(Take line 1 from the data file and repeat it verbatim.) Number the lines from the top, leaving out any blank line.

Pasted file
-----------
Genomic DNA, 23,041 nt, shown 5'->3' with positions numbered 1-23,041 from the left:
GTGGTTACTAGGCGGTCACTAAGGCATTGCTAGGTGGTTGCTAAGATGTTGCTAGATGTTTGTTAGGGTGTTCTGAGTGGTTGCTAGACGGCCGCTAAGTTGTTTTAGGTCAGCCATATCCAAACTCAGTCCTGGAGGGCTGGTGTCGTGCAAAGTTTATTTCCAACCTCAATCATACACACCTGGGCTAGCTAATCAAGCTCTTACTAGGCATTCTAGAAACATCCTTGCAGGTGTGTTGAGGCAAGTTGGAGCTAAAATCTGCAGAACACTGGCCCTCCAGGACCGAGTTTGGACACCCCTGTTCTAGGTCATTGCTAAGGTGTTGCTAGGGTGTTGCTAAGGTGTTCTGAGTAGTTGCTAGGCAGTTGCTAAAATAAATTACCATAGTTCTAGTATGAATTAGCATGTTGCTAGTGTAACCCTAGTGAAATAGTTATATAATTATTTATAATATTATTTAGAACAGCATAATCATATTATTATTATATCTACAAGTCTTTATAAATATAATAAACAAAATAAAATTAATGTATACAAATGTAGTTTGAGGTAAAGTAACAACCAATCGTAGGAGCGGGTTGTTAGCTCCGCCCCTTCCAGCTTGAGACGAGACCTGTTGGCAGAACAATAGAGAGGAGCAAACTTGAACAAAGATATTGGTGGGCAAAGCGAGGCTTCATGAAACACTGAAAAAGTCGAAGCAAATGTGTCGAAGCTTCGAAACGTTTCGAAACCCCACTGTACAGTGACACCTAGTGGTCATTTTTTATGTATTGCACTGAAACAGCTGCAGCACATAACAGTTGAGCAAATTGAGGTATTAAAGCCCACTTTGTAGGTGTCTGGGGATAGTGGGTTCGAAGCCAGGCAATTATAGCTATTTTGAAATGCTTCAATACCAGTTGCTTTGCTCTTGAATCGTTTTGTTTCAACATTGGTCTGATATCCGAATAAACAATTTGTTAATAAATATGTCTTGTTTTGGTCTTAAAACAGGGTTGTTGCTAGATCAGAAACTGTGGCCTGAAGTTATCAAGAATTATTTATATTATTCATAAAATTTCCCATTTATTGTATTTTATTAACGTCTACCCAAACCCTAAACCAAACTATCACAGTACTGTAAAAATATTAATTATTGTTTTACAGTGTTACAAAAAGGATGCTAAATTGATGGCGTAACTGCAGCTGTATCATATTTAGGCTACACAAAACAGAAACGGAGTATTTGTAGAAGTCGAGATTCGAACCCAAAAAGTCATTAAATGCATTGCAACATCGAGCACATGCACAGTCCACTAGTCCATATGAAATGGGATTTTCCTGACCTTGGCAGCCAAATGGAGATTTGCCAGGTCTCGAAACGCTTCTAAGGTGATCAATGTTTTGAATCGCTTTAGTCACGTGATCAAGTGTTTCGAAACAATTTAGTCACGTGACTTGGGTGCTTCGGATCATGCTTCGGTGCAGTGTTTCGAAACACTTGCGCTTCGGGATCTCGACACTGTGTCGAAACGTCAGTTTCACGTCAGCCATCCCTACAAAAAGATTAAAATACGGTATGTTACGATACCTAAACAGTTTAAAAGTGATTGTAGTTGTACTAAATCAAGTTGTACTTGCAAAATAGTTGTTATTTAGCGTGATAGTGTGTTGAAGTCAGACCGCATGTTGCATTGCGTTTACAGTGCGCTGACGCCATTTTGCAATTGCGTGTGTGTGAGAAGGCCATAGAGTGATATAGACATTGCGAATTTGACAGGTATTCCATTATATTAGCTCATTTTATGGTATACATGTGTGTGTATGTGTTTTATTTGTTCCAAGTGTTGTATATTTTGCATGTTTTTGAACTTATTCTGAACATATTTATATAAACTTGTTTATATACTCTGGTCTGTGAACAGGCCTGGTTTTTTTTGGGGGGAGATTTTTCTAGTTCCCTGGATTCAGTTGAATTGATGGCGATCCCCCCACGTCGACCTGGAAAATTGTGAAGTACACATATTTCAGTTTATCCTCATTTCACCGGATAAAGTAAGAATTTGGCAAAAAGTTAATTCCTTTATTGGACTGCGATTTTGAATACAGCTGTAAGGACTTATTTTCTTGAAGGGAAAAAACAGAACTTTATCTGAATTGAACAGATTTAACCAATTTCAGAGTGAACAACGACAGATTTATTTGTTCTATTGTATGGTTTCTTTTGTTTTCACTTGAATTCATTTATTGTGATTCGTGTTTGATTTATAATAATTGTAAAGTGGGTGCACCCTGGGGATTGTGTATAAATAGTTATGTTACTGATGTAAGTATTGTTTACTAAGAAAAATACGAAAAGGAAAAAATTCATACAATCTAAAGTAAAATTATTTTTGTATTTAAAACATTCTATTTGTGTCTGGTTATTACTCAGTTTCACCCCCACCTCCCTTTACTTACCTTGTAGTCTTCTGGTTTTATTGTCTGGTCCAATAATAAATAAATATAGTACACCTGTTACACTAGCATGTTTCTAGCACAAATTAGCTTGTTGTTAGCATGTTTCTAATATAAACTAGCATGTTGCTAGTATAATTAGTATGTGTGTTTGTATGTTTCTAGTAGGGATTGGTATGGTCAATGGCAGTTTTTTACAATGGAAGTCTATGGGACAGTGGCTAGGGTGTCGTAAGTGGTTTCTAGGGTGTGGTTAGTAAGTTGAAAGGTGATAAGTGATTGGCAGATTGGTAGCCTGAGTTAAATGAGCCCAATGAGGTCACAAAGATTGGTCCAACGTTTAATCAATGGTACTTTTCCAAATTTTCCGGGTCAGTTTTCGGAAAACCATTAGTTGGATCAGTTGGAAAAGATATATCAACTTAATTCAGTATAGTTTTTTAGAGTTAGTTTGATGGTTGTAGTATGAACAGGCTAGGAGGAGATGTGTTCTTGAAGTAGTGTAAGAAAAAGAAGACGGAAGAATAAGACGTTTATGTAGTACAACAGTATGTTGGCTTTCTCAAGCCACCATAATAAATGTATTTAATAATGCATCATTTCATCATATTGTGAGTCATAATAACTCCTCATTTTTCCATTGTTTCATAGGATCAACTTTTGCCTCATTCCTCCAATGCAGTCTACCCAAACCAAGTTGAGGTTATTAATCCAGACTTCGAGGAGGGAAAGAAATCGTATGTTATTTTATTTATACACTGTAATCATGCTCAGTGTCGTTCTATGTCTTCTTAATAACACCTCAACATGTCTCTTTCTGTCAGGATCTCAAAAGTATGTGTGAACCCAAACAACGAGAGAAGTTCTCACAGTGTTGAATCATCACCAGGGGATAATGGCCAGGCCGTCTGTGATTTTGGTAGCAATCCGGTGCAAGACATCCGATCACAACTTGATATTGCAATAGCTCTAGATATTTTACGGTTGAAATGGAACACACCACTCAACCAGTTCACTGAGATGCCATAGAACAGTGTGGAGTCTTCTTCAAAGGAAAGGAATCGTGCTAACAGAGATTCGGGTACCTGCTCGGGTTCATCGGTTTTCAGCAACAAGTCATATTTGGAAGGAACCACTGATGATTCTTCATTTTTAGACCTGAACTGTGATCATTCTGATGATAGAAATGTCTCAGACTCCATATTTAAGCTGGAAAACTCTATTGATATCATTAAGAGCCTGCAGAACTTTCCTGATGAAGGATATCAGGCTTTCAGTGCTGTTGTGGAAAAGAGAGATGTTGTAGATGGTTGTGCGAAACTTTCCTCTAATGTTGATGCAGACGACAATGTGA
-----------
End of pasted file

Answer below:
Genomic DNA, 23,041 nt, shown 5'->3' with positions numbered 1-23,041 from the left: